If anything, there might be a new, more globalised island mentality emerging, which is still based in the physical landscapes of New Zealand, and their relative isolation, but whose boundaries aren't limited by the ocean. Something like a sixth of Kiwis live overseas, and I reckon a fair number of those living abroad still see themselves as part of the country. So the island's borders, and its identity, are becoming more porous and fluid. New Zealand and its shores are present in my imagination and in some of my work, but I'm not circumscribed by them.

What prompted you to write this particular story?

In a way, 'Octopus' is based on a true story. It started with a trip to Rakiura, or Stewart Island, off the south coast of the South Island. I was heading over on the launch with my brother and some mates to do a ten-day tramp, and as we headed into Half-Moon Bay I noticed this huge, purple-black stain just under the surface of the water. It was some trick of the light that far south, but my imagination immediately turned it into a giant octopus. Then, when we arrived back from the bush ten days later, there was a bunch of hard-arse young guys roaring round, on both sides of the road, on hired motor scooters. They were still in their high-vis gear, and were clearly bored out of their minds, having come to the island to build new roads. The local cop was standing there watching, and he just shook his head and said he wouldn't bother chasing them - he knew where they lived.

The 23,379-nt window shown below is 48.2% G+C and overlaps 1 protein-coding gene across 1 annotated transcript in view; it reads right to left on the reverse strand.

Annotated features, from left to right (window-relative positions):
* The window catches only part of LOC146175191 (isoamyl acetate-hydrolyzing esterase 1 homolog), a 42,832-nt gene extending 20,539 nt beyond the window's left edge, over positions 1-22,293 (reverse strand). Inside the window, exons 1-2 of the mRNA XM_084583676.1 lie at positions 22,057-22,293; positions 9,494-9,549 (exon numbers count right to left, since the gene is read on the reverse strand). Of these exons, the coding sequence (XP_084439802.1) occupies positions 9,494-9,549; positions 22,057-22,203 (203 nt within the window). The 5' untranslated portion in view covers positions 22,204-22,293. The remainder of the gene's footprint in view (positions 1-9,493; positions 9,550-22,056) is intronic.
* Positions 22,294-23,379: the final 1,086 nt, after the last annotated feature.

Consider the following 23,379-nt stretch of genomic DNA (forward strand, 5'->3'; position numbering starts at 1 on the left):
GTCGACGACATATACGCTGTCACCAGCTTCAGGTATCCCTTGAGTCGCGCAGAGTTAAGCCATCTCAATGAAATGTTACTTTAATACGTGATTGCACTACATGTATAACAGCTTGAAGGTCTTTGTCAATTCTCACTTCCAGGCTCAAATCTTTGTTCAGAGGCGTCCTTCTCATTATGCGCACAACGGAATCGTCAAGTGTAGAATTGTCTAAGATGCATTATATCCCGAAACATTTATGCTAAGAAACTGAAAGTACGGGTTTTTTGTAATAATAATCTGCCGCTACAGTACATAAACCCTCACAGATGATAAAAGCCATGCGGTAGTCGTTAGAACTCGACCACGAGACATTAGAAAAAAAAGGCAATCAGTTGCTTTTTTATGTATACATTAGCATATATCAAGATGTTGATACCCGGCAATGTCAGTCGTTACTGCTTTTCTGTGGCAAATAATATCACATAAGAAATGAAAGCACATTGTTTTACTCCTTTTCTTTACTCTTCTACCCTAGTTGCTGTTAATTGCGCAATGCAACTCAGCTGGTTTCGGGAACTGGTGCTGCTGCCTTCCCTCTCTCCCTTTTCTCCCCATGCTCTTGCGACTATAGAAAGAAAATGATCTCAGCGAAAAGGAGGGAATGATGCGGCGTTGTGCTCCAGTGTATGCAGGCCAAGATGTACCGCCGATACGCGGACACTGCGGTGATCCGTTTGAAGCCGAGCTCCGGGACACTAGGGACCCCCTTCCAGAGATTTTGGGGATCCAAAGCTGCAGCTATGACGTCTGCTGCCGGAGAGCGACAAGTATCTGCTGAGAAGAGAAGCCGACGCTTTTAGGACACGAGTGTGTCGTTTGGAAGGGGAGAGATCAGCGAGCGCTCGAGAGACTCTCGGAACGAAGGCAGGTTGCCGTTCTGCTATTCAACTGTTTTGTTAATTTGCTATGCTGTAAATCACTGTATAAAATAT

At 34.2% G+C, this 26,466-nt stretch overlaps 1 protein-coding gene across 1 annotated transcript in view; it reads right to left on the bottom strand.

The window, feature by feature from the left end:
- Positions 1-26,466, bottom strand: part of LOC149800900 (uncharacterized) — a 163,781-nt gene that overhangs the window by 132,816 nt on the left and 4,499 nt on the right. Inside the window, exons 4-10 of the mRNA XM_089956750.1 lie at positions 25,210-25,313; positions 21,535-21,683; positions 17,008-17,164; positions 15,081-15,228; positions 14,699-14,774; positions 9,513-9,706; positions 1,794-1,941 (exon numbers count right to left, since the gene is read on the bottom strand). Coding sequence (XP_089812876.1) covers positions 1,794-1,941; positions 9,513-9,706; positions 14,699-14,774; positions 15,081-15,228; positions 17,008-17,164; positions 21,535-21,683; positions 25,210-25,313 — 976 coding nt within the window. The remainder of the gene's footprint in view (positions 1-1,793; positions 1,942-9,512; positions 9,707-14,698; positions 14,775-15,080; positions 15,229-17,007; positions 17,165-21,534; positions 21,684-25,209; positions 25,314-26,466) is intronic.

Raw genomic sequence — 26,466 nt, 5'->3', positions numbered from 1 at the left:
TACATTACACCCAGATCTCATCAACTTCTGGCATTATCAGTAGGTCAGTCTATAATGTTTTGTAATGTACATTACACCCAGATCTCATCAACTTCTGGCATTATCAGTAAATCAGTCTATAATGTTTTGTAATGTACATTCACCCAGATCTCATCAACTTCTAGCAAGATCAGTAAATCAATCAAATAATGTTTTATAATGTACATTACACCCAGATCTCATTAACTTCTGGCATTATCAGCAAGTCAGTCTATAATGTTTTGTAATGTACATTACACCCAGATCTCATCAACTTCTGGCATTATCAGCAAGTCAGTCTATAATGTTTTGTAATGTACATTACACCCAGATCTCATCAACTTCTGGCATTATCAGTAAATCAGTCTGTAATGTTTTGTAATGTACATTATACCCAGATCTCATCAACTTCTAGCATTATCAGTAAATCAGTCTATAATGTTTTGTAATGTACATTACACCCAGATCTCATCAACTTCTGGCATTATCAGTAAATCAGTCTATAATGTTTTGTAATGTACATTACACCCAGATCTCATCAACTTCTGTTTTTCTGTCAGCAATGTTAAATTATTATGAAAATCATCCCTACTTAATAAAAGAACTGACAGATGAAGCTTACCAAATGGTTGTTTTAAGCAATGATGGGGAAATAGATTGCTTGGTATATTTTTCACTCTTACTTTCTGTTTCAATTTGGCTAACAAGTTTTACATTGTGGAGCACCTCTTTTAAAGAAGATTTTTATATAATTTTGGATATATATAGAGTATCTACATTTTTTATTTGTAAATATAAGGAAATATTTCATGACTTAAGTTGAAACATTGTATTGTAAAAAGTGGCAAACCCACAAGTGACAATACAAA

The third element was that shortly after, the New Zealand police used terrorism legislation to conduct massive raids on a small Maori township called Ruatoki, alleging that there was a terrorist training camp in the hills. Ruatoki is in the Tuhoe tribe's area, and there's a long history of land confiscation and therefore grievance against the Crown. The state sent in three hundred armed cops, even stopping the school bus at gunpoint. They found a grand total of four old rifles at a hunting camp. No terrorism charges have been laid, and they're left trying to pin unregistered firearm and cannabis charges on the four who remain on trial. It seems the arrests were based on angry people shooting their mouths off - their intercepted plot to assassinate George Bush amounted to talk of catapulting a bus at his head - and the whole thing was primarily generated by a paranoid police culture. There's an incredible documentary about it called Operation 8 if anyone's interested. I wanted to write about all of this, but in an oblique way - about immature politics and real grievances, and reactions and over-reactions.